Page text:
The point of the #closethethighgap campaign (which was crazy successful!) was to promote the idea that you can be healthy, fit, lean, muscled, thin, large, curvy, or any other body “adjective” you can think of and still have OR not have a thigh gap. It’s designed to confront the myth surrounding thigh gaps, explain that it’s predominantly a question of genetics and not something you can attain through exercise and diet alone. It’s an issue for many women, not just those with eating disorders, and the response has been incredibly positive for female body image (and likewise, there are many women suffering from eating disorders who do not want a thigh gap either. No assumptions: we’re all different). If you’ve been following me for a long time, you’d know that I post nothing but body image friendly posts, talk about ED very often, share resources, tips, and promote mental & emotional health, right along with physical health. Thigh gaps are a very big issue amongst women, young and old, with or without eating disorders (and both groups deserve honest information about gaps, including reasons why they are not a realistic goal to be chasing).
What I might suggest (to everyone really) is reading up on some of ED symptoms here and avoiding making assumptions or generalizations based on personal experience (not everyone will share it) or misinformation. The National Eating Disorder Association has a great website filled with resources, facts and answers to some hard questions. Highly recommend. :)
Hi and thanks for your incredibly awesome blog :) I've started going to the gym this year and felt in love with Lesmills Bodyflow and then with Bodycombat. I really need a collective class to workout, alone on a machine I give up easily. I want to add some Bodypump too but my boyfriend (who is a former fencing athlete and who thus I trust more than myself who never really did sport before) is worried that 1h45 of each class a week (thus 5h30 in total) is too much. What do you think ?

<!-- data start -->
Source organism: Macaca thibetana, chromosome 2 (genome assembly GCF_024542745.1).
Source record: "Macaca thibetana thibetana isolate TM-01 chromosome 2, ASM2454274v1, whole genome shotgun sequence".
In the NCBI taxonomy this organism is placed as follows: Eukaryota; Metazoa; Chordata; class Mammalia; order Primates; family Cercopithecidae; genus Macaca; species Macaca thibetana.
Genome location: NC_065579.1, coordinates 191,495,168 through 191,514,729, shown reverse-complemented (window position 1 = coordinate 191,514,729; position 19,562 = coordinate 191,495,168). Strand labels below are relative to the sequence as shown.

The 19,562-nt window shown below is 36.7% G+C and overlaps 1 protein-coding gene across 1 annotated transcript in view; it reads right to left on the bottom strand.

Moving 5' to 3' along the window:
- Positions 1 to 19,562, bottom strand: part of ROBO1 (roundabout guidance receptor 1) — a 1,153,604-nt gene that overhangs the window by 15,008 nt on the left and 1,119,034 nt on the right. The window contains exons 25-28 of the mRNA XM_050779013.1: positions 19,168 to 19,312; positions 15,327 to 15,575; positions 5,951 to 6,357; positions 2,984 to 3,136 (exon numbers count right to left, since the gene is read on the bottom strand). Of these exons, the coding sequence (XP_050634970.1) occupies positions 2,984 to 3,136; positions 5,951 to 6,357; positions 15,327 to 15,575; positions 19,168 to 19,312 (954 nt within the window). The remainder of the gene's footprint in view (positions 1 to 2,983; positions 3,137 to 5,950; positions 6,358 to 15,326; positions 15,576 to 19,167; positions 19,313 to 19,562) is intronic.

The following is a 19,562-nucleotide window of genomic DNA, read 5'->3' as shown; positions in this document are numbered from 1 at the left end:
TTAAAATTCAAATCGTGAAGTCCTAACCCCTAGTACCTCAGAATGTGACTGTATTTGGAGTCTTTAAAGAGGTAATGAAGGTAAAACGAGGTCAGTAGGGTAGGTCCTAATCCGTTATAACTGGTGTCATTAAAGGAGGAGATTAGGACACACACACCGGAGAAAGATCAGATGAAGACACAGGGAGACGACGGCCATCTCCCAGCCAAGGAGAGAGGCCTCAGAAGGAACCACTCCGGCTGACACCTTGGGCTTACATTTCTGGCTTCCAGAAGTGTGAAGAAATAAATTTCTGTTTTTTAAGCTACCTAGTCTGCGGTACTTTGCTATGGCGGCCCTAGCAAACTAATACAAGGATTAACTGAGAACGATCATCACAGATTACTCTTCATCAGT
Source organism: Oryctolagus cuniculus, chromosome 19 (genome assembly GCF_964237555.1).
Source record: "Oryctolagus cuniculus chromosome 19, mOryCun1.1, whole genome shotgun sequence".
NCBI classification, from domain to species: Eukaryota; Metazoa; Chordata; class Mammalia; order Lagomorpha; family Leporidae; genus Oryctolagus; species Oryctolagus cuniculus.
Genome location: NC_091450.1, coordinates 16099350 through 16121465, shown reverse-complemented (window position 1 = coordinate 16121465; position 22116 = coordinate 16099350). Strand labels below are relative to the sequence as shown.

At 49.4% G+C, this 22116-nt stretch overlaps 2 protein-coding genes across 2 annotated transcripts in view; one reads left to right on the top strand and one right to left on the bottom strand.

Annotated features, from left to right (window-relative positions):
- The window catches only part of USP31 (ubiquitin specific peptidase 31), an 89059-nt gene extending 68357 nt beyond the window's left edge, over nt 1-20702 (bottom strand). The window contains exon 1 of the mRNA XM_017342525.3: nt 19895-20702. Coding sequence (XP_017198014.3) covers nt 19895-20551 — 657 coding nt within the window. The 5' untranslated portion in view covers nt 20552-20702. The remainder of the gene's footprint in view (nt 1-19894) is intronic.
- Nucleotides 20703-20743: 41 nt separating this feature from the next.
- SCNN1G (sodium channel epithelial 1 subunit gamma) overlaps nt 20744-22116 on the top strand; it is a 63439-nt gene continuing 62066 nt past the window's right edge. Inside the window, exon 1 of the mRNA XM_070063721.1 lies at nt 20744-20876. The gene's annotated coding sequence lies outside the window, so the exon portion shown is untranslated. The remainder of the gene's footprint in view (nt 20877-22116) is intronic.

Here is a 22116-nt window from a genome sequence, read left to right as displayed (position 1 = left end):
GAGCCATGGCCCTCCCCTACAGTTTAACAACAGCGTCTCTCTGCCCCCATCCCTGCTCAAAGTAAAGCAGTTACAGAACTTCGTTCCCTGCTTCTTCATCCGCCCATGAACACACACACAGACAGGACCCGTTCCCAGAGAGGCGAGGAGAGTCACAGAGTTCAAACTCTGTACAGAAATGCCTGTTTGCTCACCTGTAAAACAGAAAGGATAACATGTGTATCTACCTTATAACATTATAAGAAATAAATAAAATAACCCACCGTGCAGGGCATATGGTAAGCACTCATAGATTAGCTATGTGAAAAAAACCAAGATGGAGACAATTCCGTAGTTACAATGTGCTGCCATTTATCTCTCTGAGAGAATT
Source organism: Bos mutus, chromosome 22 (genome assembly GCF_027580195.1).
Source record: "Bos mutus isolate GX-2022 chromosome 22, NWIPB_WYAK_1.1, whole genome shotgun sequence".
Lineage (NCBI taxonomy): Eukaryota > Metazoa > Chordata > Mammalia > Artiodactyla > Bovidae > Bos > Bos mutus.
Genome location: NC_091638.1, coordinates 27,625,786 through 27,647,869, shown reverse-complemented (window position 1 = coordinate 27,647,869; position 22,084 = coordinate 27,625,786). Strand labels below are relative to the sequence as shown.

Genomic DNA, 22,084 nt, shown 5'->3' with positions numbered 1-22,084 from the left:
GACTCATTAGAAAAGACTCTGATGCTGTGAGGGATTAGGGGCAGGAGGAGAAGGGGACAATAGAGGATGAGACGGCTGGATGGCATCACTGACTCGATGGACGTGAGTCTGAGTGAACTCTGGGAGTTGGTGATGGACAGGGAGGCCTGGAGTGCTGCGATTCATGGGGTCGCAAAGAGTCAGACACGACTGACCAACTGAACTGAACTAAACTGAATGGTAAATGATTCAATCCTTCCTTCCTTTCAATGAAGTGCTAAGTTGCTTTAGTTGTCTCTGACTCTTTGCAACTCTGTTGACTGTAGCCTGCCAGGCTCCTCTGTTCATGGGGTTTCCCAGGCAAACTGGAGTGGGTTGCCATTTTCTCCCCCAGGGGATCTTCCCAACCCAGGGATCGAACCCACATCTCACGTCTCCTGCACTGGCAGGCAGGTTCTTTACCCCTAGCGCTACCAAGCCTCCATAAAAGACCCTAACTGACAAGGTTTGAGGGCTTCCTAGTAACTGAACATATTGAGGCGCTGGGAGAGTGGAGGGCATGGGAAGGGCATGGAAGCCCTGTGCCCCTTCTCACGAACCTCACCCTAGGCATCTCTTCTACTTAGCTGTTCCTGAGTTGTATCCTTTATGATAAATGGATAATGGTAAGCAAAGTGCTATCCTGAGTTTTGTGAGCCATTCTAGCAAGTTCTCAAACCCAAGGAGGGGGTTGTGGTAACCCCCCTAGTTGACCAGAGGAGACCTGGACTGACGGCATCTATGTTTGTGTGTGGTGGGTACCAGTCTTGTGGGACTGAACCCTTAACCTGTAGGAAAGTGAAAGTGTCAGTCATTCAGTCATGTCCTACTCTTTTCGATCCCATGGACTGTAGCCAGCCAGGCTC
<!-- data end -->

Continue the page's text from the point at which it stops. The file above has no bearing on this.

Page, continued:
It’s highly individual and depends on your likes, goals and the feedback you get from your body! If you like the classes, stick with them! But there’s no need to go crazy with the volume. Personally, for me, that’s a lot and not necessary: the more intense my workouts, the shorter they are and the more rest days I take (my workouts are rarely over 30 minutes, and I train 4-5 times a week). But someone training for a marathon or a competition may log in more hours: depends on why you’re training and your individual perceived effort/intensity. Note that people training for marathons often have to incorporate recovery, eat higher amounts and don’t often train every day.